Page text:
Also, “Atlanta might not put out the first night, but it’s worth an effort”? Really? I think your analogy could use a little work. It’s a pretty sexist analogy. Winnipeg is a “slampig”? Sounds like you might think even less of women than you think of Canadians.

  4. Hey Eric, I am from Winnipeg, and I thought that your blog was pretty good. Your stats are good as well as to why Atlanta is a market that they should continue with.

    However, just wanted to clarify a couple of things…it depends on your definition of “NHL Caliber Arena” is. Yes, MTS Centre is small, but many NHL players have expressed approval. And secondly, you state that the last Season of the Jets averaged just over 11,300 as a huge negative. In fact, that is probably one of the most remarkable years ever for attnedance of any team in any league…you see, the people of Winnipeg had been told before the season that there team was gone the very next year! So, I respectfully submit that over 11,000 people average for a team that is already gone was phenomenal.

    I feel very bad for Thrasher fans. Your article is good enough without taking shots at Winnipeg. We will take care of your boys…cheers.

  5. Erick Malmstrom

    Then why not keep the push for the Coyotes to come back home? This is our team. Our heritage. Winnioeg is a great hockey town. the 11000 that made it out for your lame duck season was bold. out 13,500 this season amidst canadian media calling us gone, our owners traditional villains, all the way down to the long thin mustache, tying rabid fans to train tracks. jesus, there is no justice here. when the winnipeg whatevers drop the puck I will officially be done with the NHL, and all i can hope for is bettman to screw uo this vote in our favor. this is the first stanley cup final i’m not following at all. it is just too damn painful. NHL = dead to me.

  6. I’m still unsure of what to do now. I’ve watched the Thrashers for many seasons, and trying to follow a different team at this point just feels too weird. There’s a whole lot of “what could have beens” going on in my head. It stings a lot more than I thought it would, and fellow hockey fans berating and beating up the Thrasher faithful doesn’t help at all. Being from Atlanta, it’s hard to move on from this point. The Thrashers were MY team, and seeing them (the Canadian players) dancing around in Winnipeg while caring less about us bereaved Atlanta fans just hurts too much. Atlanta had plenty of fan support when you consider their history ( very short history) of losing. I just thought that Winnipeg fans would be more sympathetic since it’s already happened to them. We’ve now experienced it twice, and I’m struggling to pin down another year that an NHL hockey team will return to Atlanta. For now though, rest in peace, Atlanta Thrashers, they won’t be the same team in Winnipeg.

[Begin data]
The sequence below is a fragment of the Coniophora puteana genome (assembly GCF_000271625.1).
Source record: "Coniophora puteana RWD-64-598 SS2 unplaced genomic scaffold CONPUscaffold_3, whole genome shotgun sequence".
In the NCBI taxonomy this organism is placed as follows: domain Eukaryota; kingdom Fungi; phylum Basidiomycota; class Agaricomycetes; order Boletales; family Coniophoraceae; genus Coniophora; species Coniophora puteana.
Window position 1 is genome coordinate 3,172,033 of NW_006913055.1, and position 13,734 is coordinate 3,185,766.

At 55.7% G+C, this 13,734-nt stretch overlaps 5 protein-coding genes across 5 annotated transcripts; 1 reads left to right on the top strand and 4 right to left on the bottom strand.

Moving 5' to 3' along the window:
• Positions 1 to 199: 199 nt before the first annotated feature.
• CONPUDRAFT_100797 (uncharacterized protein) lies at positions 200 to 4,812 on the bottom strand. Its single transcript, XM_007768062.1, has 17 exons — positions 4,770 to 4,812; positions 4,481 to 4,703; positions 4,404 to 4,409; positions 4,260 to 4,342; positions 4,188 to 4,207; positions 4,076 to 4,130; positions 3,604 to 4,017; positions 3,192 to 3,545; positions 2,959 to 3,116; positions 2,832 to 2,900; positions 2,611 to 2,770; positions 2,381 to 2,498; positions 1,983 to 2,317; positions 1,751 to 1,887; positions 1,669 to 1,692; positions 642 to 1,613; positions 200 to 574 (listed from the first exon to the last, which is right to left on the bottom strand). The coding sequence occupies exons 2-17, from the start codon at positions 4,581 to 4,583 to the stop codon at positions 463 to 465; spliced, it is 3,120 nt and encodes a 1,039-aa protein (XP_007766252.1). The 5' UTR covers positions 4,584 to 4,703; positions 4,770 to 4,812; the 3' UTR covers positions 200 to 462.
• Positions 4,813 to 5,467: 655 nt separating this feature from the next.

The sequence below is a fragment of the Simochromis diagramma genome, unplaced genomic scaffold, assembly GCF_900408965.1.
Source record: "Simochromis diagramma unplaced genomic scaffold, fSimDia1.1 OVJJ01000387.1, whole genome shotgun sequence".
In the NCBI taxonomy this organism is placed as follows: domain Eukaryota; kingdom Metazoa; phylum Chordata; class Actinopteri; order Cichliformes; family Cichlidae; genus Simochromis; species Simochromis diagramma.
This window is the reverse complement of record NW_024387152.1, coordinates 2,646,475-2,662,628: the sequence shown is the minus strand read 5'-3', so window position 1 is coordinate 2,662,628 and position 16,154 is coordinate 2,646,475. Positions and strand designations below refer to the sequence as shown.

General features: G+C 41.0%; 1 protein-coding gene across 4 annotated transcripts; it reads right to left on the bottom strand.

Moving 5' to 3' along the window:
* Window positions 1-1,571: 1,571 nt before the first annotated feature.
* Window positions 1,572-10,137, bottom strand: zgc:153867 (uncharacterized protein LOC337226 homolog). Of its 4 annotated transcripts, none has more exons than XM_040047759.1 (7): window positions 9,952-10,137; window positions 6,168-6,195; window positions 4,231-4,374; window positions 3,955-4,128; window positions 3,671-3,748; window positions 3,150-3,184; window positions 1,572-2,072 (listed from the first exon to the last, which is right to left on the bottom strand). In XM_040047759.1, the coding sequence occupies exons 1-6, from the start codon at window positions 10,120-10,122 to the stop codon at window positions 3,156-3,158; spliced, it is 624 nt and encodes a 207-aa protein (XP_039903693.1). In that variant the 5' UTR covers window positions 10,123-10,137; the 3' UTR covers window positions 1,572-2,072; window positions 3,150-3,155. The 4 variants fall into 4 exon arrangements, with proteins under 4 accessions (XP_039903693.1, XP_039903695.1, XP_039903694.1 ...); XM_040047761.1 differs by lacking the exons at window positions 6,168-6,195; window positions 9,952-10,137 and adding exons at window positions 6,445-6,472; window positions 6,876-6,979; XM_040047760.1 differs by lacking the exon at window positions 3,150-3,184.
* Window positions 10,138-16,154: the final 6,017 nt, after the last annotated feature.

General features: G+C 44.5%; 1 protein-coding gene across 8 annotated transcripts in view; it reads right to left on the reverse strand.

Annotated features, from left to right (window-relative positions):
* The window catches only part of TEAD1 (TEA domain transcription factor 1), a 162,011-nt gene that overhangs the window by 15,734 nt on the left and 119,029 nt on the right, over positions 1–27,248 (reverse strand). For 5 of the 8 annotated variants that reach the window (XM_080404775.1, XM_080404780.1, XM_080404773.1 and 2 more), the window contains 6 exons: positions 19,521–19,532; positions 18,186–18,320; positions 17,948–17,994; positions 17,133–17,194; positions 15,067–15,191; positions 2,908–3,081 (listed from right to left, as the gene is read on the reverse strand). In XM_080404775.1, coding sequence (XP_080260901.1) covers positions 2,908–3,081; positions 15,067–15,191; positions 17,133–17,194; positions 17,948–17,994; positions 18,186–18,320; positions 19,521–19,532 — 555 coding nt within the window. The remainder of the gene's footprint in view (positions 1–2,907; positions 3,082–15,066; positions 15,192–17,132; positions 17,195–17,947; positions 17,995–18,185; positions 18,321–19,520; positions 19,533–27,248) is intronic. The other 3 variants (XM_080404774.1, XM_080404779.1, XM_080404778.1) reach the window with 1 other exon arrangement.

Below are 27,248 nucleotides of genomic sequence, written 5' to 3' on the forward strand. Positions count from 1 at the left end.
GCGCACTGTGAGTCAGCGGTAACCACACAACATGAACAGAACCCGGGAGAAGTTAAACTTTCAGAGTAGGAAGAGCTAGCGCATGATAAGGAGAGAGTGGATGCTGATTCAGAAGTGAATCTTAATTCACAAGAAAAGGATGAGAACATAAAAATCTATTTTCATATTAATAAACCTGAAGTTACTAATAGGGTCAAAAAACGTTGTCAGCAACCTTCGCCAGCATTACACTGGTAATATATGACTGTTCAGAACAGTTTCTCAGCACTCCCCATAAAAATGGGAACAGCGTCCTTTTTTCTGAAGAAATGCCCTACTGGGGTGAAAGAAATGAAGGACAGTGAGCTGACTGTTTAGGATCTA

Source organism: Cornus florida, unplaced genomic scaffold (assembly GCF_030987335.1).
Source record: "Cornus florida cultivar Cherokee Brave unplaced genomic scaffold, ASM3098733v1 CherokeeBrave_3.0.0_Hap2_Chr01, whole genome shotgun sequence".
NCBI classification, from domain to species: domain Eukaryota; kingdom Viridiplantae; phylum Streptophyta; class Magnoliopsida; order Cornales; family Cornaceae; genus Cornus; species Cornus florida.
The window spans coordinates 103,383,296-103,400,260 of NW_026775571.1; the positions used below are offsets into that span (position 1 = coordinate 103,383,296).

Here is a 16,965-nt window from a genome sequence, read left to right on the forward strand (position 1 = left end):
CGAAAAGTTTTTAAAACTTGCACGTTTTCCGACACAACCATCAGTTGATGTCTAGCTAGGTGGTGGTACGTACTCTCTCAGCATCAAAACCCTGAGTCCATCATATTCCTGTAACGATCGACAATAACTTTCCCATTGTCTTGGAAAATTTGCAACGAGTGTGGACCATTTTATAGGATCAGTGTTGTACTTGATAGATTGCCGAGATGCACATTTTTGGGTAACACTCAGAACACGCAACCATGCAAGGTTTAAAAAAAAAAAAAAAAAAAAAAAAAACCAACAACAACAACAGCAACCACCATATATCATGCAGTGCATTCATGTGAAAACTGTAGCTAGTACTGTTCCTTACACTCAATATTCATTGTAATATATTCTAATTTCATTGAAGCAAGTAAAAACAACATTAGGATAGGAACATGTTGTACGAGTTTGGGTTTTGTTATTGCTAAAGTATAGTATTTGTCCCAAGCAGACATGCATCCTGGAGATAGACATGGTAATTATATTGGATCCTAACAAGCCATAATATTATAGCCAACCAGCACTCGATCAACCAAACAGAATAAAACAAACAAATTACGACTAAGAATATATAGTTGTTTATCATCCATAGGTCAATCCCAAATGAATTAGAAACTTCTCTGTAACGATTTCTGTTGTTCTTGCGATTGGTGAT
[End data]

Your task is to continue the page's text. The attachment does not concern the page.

7. Give me a freakin’ break! Atlanta has now lost not one, but TWO National Hockey League franchises. First, they lost the Flames to Calgary. Now they’ve lost the Thrashers to Winnipeg.

    Face it: Atlanta is NOT a hockey town — and neither are Phoenix and Miami. Why? Simply put, few people in those cities want to be reminded of winter. Many of them moved to those cities to ESCAPE winter. And it’s no accident that in those cities, the NHL simply can’t compete with the NBA. The Heat own Miami, the Suns dominate Phoenix and the Hawks lord over Atlanta.

    Who’s going to attend a regular-season hockey game in a city where cold weather is virtually non-existent, where the outdoor temperature rarely falls below the 60-degree mark all year? If Los Angeles wasn’t the media capital of the West Coast, would the Kings and Ducks be there? I think not (The lack of a franchise in L.A. remains a huge embarrassment to the National Football League).

    At least, no one can blame the failure of the Flames and the Thrashers on Atlanta’s population demographics. Everyone knows that Atlanta is a so-called “chocolate city,” with a predominantly black population. But so are Detroit and Washington, D.C. — and the Detroit Red Wings and and Washington Capitals are very successful NHL franchises. Ditto the Chicago Blackhawks, in a city that’s 50 percent black.

    So it’s not the demographics, it’s the climate.

    • Both instances of teams leaving Atlanta are due to ownership blunders. If you want to ignore the facts, that’s on you. No serious effort has ever been made to put a good product in that city and to grow a fan base. Atlanta’s population argument is weak, as not only is the white & affluent population growing rapidly, the city is so large that even if a quarter of the people are even passively interested, you have a larger market than you ever will in Winnipeg.

      If you wanna believe the typical, uninformed stereotypes about southern markets, go ahead. Weather doesn’t matter. Winning does.

  8. Hello from Canada,
    I for one agree with this article in many aspects the city of Atlanta hasn’t been treated to a good product in a market with alot of competition and little hockey knowledge. One playoff appearence in eleven years would hurt most cities look at Chicago before the new ownership or the Islanders. Losing teams like the Avalanche and Stars once great teams see drops in attendace after a few years.